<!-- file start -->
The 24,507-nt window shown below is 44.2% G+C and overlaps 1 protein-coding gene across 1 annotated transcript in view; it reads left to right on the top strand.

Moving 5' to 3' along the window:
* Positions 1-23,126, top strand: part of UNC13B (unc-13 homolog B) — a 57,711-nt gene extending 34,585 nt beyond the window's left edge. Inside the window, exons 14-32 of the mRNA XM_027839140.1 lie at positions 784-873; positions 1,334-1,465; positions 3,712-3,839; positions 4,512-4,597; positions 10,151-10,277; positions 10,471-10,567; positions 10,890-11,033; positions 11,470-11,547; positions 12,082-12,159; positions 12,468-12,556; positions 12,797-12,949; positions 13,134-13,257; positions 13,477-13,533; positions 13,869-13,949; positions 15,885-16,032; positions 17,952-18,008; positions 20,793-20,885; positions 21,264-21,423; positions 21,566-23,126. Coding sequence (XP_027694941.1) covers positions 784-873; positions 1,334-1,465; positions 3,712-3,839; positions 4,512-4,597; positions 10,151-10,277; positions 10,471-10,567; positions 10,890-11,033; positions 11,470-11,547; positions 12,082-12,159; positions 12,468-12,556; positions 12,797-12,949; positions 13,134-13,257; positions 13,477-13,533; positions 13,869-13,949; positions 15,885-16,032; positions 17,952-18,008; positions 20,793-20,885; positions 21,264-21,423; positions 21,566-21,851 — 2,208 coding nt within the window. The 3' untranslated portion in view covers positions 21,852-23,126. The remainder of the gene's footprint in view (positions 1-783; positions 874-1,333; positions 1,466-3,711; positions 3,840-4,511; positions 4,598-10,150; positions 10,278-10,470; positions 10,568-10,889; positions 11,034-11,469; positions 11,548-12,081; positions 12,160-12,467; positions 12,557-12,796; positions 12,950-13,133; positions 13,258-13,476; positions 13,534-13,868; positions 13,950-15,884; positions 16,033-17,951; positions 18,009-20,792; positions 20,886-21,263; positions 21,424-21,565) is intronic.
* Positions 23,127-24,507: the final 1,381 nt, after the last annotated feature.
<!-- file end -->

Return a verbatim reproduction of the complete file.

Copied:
The 24,507-nt window shown below is 44.2% G+C and overlaps 1 protein-coding gene across 1 annotated transcript in view; it reads left to right on the top strand.

Moving 5' to 3' along the window:
* Positions 1-23,126, top strand: part of UNC13B (unc-13 homolog B) — a 57,711-nt gene extending 34,585 nt beyond the window's left edge. Inside the window, exons 14-32 of the mRNA XM_027839140.1 lie at positions 784-873; positions 1,334-1,465; positions 3,712-3,839; positions 4,512-4,597; positions 10,151-10,277; positions 10,471-10,567; positions 10,890-11,033; positions 11,470-11,547; positions 12,082-12,159; positions 12,468-12,556; positions 12,797-12,949; positions 13,134-13,257; positions 13,477-13,533; positions 13,869-13,949; positions 15,885-16,032; positions 17,952-18,008; positions 20,793-20,885; positions 21,264-21,423; positions 21,566-23,126. Coding sequence (XP_027694941.1) covers positions 784-873; positions 1,334-1,465; positions 3,712-3,839; positions 4,512-4,597; positions 10,151-10,277; positions 10,471-10,567; positions 10,890-11,033; positions 11,470-11,547; positions 12,082-12,159; positions 12,468-12,556; positions 12,797-12,949; positions 13,134-13,257; positions 13,477-13,533; positions 13,869-13,949; positions 15,885-16,032; positions 17,952-18,008; positions 20,793-20,885; positions 21,264-21,423; positions 21,566-21,851 — 2,208 coding nt within the window. The 3' untranslated portion in view covers positions 21,852-23,126. The remainder of the gene's footprint in view (positions 1-783; positions 874-1,333; positions 1,466-3,711; positions 3,840-4,511; positions 4,598-10,150; positions 10,278-10,470; positions 10,568-10,889; positions 11,034-11,469; positions 11,548-12,081; positions 12,160-12,467; positions 12,557-12,796; positions 12,950-13,133; positions 13,258-13,476; positions 13,534-13,868; positions 13,950-15,884; positions 16,033-17,951; positions 18,009-20,792; positions 20,886-21,263; positions 21,424-21,565) is intronic.
* Positions 23,127-24,507: the final 1,381 nt, after the last annotated feature.